China Updates Its Regulation For Internet Era

Sep 30, 2021 - Views: 184 - this post if you find it interesting!

China upgrades its internet services regulation to ensure the healthy development of internet information services and maintain national security. 

On January 8, the Cyberspace Administration of China published a draft of the updated version of its Regulation on Internet Information Service to solicit public feedback. 

China Updates Its Regulation For Internet Era

China Updates Its Regulation For Internet Era

The length of the new draft is three times more than the original regulation by the number of words and doubles the number of articles to 54. 

It is also more detailed by defining the types of products that fall under information services (search engines, websites, etc.) as well as forms of fraud on China’s internet. 

Apart from the information that endangers national security, the new draft would ban online information that “disrupts financial market order” and false information about food, epidemics, disasters.

According to the draft, China’s internet regulators will be empowered to take necessary measures to block information from abroad that is deemed to be illegal by domestic law and formalize censorship from China’s Great Firewall.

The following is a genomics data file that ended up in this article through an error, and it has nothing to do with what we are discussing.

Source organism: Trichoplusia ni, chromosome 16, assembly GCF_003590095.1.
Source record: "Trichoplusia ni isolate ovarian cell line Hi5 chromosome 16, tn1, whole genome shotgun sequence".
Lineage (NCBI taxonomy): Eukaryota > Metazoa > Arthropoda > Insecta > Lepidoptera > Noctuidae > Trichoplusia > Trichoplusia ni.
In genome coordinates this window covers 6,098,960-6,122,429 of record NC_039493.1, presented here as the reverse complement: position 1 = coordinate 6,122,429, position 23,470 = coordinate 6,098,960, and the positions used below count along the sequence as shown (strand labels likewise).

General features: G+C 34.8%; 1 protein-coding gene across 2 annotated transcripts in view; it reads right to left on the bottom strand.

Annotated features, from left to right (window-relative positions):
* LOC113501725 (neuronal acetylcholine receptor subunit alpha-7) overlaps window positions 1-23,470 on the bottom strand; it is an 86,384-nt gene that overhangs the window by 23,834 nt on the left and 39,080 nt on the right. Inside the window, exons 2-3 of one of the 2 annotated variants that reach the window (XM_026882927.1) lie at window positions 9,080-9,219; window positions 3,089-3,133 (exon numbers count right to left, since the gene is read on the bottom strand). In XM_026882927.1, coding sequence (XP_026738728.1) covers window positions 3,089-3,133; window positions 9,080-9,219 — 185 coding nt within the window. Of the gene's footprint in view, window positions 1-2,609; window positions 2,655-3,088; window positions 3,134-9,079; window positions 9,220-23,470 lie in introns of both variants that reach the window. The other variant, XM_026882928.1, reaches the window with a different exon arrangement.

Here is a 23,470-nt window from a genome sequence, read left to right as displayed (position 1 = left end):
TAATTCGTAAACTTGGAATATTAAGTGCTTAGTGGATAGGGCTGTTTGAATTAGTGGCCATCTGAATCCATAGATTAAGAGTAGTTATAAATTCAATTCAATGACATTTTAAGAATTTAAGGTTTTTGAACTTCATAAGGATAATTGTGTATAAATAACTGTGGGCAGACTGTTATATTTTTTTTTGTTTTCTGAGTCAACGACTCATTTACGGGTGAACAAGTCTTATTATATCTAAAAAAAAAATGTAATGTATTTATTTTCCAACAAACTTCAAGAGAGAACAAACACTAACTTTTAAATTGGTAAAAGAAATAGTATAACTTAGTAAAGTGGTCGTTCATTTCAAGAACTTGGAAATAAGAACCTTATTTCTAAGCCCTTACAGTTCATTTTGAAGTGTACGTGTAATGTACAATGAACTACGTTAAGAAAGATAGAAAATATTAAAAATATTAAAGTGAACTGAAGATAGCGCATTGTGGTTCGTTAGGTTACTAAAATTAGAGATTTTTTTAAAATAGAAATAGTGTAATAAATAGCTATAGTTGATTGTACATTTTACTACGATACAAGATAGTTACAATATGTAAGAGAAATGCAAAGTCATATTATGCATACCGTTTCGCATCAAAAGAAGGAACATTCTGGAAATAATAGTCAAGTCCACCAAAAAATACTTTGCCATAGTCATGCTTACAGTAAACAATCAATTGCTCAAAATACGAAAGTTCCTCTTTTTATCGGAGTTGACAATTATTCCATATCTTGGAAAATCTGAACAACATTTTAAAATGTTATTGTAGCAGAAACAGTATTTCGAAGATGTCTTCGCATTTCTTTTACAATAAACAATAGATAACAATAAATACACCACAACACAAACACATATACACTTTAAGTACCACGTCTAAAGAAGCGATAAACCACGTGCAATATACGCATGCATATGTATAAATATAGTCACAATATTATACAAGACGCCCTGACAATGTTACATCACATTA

Individuals working for sites that spread such information could be fined up to 100,000 yuan (US$15,458).

China Updates Its Regulation For Internet Era

 China's internet regulation updated

However, some new rules that layout principles rather than details, which could make them “challenging to implement.”

There has been a slew of prominent problems on the internet in China in recent years, such as internet fraud, online financial information dissemination, etc. 

The emerge of many big tech companies such as TikTok and social media has turned the internet into an essential platform for multiple social activities. Therefore, Chinese authorities have been tightening their grip on the internet to ensure online activities do not compromise the country’s national security interests. 

All internet services are subject to this regulation, including those provided by Chinese individuals and companies via servers overseas.
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